8 films you missed in 2017

Daniel Radcliffe stars in Greg McLean's 'Jungle'. Photo: supplied

Daniel Radcliffe stars in Greg McLean's 'Jungle'. Photo: supplied

Last year was the year of huge sequels: Star Wars: The Last Jedi, Despicable Me 3, Guardian of the Galaxy Vol. 2, and the highest earning film by a female director, Wonder Woman.

But among all those big budget films, there were many smaller films that went under the radar. Here are some hidden gems from the past 12 months or so that you should track down.

 

1. Land of Mine

Director: Martin Zandvilet
Runtime: 1hr 40min
Language: German/Danish

Quite simply one of the best films of 2017. A tense nail biter that makes your heart rate race and palms sweat. Unwatchable at times for the sheer anxiety.

Inspired by true events, set after WWII, a group of teenage German soldiers are ordered to clear (by hand!) landmines buried along the coastline by their fellow German soldiers. It was nominated for the Foreign Language Academy Award.

There will be many times in the film that you will yell at the TV ‘oh my god, don’t do that!’ Great filmmaking.

2. A Life in Waves

Director: Brett Whitcomb
Runtime: 1hr 16min

Beep. Bop. Boop. Electronic music is pretty low on my list of things I’m interested in – so understand my surprise when I was particularly taken by this documentary.

I have never heard of the electronic-music pioneer Suzanne Ciani, but I had heard her work, without realising. She created, amongst many things covered in this doco, the Coca-Cola bubble sounds in commercials, Atari noises, as well as working with Bryan Ferry and Roxy Music.

“I was always told I was different,” Ciani says, but I walked away from this film not thinking that at all; rather, how lucky we are to have this genius creator in our lives.

3. Bad Genius

Director: Nattawut Poonpiriya
Runtime: 2hr 10min
Language: Thai

I’m always fond of a good heist film, and this one has the added interest of being set around the high-pressured environment of school exams.

This thriller is apparently based on a true story and follows several students who devise an extraordinary cheating system on an upcoming University entry exam. It has slick production values, great characters (particularly Teeradon Supapunpinyo as the rich boyfriend) and quite a few twists that push the story along.

I’m not sure many people have seen a lot of Thai films over the past few years (or decade), but you can’t go wrong with this. Seek it out.

4. Dawson City: Frozen Time

Runtime: 2hr
Director: Bill Morrison

Hand on heart, I’ve never quite experienced a narrative woven together as director Bill Morrison accomplishes in this documentary.

In 1978, an entire swimming pool of 533 discarded film reels were discovered in Dawson City, Canada. The films were in different states of decay and had survived because, decades earlier, the swimming pool had been converted into an ice-skating rink and the films were entombed.

Morrison has made a narrative of the story of Dawson City and the discovery, using the faded, incomplete, volatile nitrate film images that were rescued.

Simply an incredible discovery and story.

5. Jungle

Runtime: 1hr 55min
Director: Greg McLean

An Australian film that deserves more recognition.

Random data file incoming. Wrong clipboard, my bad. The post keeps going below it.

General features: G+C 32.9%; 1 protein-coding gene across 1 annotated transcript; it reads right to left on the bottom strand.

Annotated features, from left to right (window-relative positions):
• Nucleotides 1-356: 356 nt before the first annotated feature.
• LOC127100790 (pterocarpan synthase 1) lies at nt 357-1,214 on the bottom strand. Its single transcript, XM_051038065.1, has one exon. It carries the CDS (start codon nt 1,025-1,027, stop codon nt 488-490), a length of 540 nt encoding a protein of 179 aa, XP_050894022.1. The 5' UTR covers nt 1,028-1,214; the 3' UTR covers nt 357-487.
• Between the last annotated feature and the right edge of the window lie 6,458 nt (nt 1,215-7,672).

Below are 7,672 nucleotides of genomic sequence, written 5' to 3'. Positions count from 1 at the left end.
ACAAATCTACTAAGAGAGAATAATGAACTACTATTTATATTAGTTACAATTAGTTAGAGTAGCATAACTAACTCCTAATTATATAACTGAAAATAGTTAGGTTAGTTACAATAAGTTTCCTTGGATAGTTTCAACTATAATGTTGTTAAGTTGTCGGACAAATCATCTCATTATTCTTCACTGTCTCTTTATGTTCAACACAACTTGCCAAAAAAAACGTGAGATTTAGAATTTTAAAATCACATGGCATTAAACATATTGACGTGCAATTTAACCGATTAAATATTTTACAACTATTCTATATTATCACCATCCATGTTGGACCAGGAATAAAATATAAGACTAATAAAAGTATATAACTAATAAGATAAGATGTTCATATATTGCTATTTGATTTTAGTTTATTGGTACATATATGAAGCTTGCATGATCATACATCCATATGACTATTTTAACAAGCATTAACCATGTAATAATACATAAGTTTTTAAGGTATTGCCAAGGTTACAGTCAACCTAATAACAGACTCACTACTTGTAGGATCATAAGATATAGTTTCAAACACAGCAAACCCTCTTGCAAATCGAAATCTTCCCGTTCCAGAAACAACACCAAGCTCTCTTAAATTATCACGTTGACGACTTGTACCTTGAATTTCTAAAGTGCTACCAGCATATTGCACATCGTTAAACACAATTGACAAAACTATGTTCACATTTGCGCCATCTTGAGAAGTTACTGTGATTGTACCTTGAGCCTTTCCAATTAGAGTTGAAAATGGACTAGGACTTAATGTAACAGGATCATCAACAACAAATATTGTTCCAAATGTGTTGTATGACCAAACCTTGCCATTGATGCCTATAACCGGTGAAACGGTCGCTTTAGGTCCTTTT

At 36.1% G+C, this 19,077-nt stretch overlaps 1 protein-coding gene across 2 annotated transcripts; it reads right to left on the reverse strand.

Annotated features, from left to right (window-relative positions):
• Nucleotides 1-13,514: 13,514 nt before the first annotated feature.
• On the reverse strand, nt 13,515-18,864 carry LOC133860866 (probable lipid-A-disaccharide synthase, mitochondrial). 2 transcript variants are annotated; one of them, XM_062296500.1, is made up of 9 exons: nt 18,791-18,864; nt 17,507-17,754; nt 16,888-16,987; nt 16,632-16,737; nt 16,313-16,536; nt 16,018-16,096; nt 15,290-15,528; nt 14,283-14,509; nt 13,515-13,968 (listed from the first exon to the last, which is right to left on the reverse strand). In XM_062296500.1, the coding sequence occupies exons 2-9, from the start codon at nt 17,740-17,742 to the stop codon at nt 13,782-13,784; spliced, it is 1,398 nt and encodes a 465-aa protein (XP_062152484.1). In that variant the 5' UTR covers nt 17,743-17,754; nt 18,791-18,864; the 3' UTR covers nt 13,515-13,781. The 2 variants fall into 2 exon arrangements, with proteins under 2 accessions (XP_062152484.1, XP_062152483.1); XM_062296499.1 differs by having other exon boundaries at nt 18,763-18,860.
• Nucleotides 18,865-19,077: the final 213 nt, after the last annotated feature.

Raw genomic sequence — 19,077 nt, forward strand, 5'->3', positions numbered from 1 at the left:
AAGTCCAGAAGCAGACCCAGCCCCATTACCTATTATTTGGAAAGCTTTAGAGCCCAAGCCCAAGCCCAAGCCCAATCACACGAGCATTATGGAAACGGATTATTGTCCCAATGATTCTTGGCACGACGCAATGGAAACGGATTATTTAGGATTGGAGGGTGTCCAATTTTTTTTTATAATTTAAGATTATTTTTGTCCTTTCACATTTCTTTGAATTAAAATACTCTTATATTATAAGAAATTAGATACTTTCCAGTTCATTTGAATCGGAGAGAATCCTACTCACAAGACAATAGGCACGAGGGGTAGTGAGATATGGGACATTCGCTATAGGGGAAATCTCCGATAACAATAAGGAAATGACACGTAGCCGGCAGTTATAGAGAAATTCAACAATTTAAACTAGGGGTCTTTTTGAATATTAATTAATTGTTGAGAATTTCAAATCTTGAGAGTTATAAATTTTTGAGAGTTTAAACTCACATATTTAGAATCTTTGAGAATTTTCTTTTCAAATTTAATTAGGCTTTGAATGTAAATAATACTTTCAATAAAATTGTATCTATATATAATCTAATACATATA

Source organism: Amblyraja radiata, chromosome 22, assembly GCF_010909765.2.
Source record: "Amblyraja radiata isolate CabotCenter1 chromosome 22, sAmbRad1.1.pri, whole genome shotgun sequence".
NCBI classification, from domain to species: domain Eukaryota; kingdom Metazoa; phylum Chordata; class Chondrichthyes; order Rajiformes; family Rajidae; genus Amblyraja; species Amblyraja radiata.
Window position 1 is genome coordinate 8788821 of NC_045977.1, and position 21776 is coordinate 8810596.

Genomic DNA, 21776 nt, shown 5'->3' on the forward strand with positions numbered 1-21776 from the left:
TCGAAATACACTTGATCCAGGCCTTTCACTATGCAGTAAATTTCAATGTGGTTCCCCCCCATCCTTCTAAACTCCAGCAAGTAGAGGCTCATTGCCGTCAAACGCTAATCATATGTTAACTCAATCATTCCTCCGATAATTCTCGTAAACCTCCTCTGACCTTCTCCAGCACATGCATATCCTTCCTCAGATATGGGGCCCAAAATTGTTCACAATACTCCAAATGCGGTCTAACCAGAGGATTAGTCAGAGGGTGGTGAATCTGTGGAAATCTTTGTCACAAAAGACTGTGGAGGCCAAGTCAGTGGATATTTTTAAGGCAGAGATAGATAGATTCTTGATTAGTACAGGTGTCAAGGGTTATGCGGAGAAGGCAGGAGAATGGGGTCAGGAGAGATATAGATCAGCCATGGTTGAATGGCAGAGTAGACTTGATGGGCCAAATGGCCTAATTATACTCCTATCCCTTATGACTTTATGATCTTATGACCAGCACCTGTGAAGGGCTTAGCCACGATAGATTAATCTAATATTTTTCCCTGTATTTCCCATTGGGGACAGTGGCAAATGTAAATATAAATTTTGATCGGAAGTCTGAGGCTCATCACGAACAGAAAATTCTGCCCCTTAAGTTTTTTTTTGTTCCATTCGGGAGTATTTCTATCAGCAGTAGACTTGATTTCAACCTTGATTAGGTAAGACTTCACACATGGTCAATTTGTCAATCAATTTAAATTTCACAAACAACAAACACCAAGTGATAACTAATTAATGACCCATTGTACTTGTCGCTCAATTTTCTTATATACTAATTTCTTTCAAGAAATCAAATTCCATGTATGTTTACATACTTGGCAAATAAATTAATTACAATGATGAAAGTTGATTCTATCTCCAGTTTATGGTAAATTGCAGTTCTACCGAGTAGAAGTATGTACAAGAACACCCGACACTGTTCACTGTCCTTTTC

Daniel Radcliffe is outstanding in the lead role, one of the adventurers who can’t resist an opportunity to go deep into the jungle to seek out an Indian tribe. There are some fine moments in this film, but be prepared for emotional punches and mental exhaustion.

The director previously made Wolf Creek, so he’s on familiar terrain with this psychological drama about survival and isolation.

Oh, and did I mention – it’s a true story.

6. Obit

Runtime: 1hr 33min
Director: Vanessa Gould

So, it’s a doco about obituary writers. Now, before you roll your eyes and think that’s quite morbid, keep in mind what one of the New York Times journalists say in the doco: “It’s counterintuitive, ironic even, but obits have next to nothing to do with death and in fact absolutely everything to do with the life”.

And this film covers a few strands about obituary writing – we are shown an entire lifespan of an idea to publication, we learn about the history of obit writing, and we are introduced to the Morgue – the New York Times’ filing room where hundreds of thousands of newspaper cuttings and photos are stored, and its curator is a quirky employee who seems like he’s lost in an escape room. Loved every moment of it.

7. The Galahs

Runtime: 58 mins
Directors: Cam Fink, Rob Heath, Tony Wilson

An Aussie documentary about the first group of Australian Rules footballers who went across to Ireland to take on the All-Ireland Gaelic Football champions.

The incredible story is enhanced by lovely old home video footage of the players training, and touring around the country, and extracts from the actual television broadcast of the game.

Many familiar faces for those who grew up with footy in the 1960s, and lovely to see former umpire Harry Beitzel get his due as one of the key organisers of the event.

Worth the price of admission for the skype interview and singing that ends the documentary.

8. A Ghost Story

Runtime: 92mins
Director: David Lowery

This film’s lead character is a guy with a white sheet over his head. And there’s even eyes cut out in the sheet. But somehow, this film has a mystical, alluring, and emotional core that is haunting, and drew me in. It demands a few viewings, but this peculiar drama is a worthy alternate to the big budget blockbusters that are prevalent in cinema.
Stars Casey Affleck and Rooney Mara.

Rhett Bartlett can be heard on ABC Radio Melbourne, and he writes obituaries for The Hollywood Reporter. You can follow him on Twitter.

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